Mars Lander - Puzzle discussion


Can someone help me figure out how to determine the coordinates for the landing pad…?

I got it! Thanks!!


Finally solved last episode as well, using sklearn.optimize in Python3 to minimizing a scoring function

The scoring function takes into account:

  • Distance from landing pad (taking wall into consideration)
  • Speed, and angle of arrival
  • Used fuel.

Still not super happy with my solution: converging is so slow I can’t run it in on Coding Game limit of 100ms (writing the simulator in Python might not have been the best idea).

I ended up running it on my computer, and copy pasting the list of moves into the editor (which oddly works, because the terrain must be the same between tests and validation).

The breakthough between “this is never converging to anything useful” and “hey this might work” was when updating the distance calculation from a “straight line” to a “let’s not ignore the walls” in the scoring function
It made everything converge much much faster (cf screenshot).




Where did you get the last level you’are showing on the screenshots?
I only had two of them in the “very hard” training.

I did not find anything on
Did you build it by hand to test your solution?



These are the coordinates for the test:

"Stalagtite upward start": [
            "0 2500", "100 200", "500 150",
            "1000 2000", "2000 2000", // Landing area
            "2010 1500", "2200 800", "2500 200",
            "6899 300", "6999 2500", "4100 2600",
            "4200 1000", "3500 800", "3100 1100",
            "3400 2900",

            // Lander config
            "6500 1300 0 50 1750 0 0"

This is the tutorial:

This is their github repository:

I wrote in more detail for my solution in a blog post:

Cheers :slight_smile:


Hi everybody,
Level 1, Java - I’m trying to figure out how the actual Y is computed. The vertical speed in each round is the speed from previous round minus gravity (3.711) plus power (that’s correct, read numbers match). With this I would expect that Y is the Y from the previous round plus speed. But that’s somehow wrong.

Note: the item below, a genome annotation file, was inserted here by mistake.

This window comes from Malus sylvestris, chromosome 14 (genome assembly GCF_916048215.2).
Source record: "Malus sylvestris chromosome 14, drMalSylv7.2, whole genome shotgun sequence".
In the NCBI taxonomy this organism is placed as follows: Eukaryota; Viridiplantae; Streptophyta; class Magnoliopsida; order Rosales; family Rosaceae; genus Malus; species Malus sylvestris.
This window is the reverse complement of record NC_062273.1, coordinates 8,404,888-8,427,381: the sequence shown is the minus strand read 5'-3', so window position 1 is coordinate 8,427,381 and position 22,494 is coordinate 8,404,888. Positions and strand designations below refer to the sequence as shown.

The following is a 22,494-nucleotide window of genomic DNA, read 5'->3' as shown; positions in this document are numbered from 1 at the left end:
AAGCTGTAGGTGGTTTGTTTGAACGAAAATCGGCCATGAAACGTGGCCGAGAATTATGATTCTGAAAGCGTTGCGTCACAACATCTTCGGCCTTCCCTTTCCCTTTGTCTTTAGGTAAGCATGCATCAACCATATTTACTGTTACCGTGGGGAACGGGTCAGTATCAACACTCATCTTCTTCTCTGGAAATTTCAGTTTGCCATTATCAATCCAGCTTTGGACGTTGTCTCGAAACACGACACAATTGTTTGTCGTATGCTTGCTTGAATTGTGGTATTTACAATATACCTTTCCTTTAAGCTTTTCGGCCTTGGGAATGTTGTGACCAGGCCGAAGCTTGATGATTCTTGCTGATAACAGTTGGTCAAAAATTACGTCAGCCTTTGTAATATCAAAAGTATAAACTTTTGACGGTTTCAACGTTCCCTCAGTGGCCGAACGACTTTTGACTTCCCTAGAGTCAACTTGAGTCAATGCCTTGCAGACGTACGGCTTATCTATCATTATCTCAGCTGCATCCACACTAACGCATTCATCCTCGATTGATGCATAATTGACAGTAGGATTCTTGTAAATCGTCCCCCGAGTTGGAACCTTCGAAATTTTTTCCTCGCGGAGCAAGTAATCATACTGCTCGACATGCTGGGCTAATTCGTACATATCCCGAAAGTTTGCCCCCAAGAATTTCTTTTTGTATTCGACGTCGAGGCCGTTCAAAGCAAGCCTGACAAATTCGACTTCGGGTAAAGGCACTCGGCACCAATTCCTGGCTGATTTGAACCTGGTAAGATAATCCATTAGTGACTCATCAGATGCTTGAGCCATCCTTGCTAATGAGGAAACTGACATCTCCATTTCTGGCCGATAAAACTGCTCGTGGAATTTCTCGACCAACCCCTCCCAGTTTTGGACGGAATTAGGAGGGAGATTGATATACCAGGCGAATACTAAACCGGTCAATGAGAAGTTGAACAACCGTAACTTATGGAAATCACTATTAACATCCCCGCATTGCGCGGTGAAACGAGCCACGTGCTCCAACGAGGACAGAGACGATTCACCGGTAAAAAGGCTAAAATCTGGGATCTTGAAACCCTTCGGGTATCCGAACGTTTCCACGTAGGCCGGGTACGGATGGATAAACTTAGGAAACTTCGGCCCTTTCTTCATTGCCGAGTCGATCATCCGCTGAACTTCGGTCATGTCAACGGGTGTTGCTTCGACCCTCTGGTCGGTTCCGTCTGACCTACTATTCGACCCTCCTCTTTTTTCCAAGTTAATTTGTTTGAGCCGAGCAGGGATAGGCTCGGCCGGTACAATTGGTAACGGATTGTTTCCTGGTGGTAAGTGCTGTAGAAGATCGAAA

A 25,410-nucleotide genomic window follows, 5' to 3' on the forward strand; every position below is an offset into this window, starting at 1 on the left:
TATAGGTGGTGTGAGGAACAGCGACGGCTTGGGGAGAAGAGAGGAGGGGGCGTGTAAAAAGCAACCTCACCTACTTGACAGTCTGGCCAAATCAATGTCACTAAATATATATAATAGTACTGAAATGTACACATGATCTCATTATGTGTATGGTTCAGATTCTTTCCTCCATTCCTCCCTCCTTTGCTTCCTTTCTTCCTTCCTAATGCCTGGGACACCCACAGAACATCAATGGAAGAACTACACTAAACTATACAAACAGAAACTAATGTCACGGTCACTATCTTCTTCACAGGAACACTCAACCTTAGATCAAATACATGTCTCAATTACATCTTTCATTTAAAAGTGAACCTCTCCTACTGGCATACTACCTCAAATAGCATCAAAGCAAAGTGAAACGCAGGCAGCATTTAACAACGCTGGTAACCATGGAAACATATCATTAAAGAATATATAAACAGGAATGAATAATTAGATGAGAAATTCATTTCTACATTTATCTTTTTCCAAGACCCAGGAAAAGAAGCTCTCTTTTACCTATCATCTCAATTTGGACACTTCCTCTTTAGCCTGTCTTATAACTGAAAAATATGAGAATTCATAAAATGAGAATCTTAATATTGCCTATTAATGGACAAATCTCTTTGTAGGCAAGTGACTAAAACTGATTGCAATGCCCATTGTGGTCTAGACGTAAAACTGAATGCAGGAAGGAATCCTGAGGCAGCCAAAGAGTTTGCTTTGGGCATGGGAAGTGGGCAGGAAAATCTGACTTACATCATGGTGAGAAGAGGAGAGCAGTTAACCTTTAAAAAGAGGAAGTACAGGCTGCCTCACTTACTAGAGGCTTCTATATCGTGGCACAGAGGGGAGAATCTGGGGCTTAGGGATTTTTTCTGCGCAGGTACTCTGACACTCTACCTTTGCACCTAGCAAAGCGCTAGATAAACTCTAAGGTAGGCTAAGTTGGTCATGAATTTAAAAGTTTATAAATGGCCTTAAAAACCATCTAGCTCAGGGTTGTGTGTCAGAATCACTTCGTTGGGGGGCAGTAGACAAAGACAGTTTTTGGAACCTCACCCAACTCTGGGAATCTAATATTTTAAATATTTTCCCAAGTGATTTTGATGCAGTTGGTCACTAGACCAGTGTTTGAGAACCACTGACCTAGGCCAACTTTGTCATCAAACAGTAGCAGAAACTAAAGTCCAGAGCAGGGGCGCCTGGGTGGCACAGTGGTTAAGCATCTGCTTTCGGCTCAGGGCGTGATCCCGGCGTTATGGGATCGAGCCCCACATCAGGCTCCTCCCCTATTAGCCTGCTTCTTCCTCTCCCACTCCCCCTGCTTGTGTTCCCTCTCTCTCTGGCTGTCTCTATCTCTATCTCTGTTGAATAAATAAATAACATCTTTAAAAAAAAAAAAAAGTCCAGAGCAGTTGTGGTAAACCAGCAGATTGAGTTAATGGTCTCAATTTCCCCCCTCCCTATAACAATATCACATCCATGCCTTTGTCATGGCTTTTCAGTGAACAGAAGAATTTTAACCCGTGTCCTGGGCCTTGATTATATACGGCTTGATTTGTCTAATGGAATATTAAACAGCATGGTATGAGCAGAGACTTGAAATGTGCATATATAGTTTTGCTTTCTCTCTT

For example, with no power, the speed after the first round is -3.711 (rounded to -4, matches the read value). And I expect Y to be 2496.289 (2500 + (-3.711)) and rounded to 2496. But the read value is 2498. What am I missing?

I have tried to divide the speed by 2, subtract 1/(round number) and few other adjustments, but my computations never match the Y given by the line reading.


The 3.711 is acceleration. At the start of the turn you are at 0, at the end you are at -3.711. During the turn you slowly change from one speed to the other. Your speed for the turn will be velocity + (acceleration/2), which gives 2500 + (0 + (-3.711/2)) = 2498.1445. Unfortunately the server only sends you the integer part so if you need an accurate position / velocity you need to track it yourself and ignore the server.


Awesome series. But why so few tests? I substituted my primitive inefficient algorithm from the 2nd to the 3rd episode, and received a 250XP freebie for passing the “half” of tests without any complicated mathematics :confused:


I uses a physics approach as well, and I used EXCEL as a visualization tool for my algorithm which served me extremely well for quick tests :wink: